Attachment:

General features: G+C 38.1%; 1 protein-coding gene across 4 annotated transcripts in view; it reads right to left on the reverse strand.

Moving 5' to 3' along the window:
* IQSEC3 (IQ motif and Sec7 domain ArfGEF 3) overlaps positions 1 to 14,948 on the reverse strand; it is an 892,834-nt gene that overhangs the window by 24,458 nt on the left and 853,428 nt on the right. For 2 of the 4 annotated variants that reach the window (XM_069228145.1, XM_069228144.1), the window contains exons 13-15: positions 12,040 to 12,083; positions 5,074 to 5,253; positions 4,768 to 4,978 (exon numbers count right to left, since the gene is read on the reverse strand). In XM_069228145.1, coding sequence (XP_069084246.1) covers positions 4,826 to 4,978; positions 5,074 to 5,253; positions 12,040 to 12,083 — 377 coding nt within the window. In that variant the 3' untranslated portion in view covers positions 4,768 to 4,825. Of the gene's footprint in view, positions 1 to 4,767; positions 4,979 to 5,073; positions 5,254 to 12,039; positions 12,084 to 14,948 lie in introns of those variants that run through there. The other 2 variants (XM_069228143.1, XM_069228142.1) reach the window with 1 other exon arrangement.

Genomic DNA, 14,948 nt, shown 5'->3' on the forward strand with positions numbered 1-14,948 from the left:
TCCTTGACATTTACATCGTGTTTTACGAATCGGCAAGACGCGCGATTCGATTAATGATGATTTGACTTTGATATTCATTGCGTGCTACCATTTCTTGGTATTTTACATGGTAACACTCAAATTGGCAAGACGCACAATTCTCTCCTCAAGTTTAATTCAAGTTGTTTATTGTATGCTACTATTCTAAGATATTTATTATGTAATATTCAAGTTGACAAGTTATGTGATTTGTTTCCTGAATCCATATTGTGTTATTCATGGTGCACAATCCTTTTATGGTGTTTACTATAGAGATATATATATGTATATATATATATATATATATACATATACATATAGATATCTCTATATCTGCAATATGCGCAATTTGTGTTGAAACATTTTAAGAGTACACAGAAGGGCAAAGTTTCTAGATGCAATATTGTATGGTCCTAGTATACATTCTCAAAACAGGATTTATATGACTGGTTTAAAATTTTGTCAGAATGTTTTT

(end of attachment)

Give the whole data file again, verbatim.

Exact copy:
General features: G+C 38.1%; 1 protein-coding gene across 4 annotated transcripts in view; it reads right to left on the reverse strand.

Moving 5' to 3' along the window:
* IQSEC3 (IQ motif and Sec7 domain ArfGEF 3) overlaps positions 1 to 14,948 on the reverse strand; it is an 892,834-nt gene that overhangs the window by 24,458 nt on the left and 853,428 nt on the right. For 2 of the 4 annotated variants that reach the window (XM_069228145.1, XM_069228144.1), the window contains exons 13-15: positions 12,040 to 12,083; positions 5,074 to 5,253; positions 4,768 to 4,978 (exon numbers count right to left, since the gene is read on the reverse strand). In XM_069228145.1, coding sequence (XP_069084246.1) covers positions 4,826 to 4,978; positions 5,074 to 5,253; positions 12,040 to 12,083 — 377 coding nt within the window. In that variant the 3' untranslated portion in view covers positions 4,768 to 4,825. Of the gene's footprint in view, positions 1 to 4,767; positions 4,979 to 5,073; positions 5,254 to 12,039; positions 12,084 to 14,948 lie in introns of those variants that run through there. The other 2 variants (XM_069228143.1, XM_069228142.1) reach the window with 1 other exon arrangement.

Genomic DNA, 14,948 nt, shown 5'->3' on the forward strand with positions numbered 1-14,948 from the left:
TCCTTGACATTTACATCGTGTTTTACGAATCGGCAAGACGCGCGATTCGATTAATGATGATTTGACTTTGATATTCATTGCGTGCTACCATTTCTTGGTATTTTACATGGTAACACTCAAATTGGCAAGACGCACAATTCTCTCCTCAAGTTTAATTCAAGTTGTTTATTGTATGCTACTATTCTAAGATATTTATTATGTAATATTCAAGTTGACAAGTTATGTGATTTGTTTCCTGAATCCATATTGTGTTATTCATGGTGCACAATCCTTTTATGGTGTTTACTATAGAGATATATATATGTATATATATATATATATATATACATATACATATAGATATCTCTATATCTGCAATATGCGCAATTTGTGTTGAAACATTTTAAGAGTACACAGAAGGGCAAAGTTTCTAGATGCAATATTGTATGGTCCTAGTATACATTCTCAAAACAGGATTTATATGACTGGTTTAAAATTTTGTCAGAATGTTTTT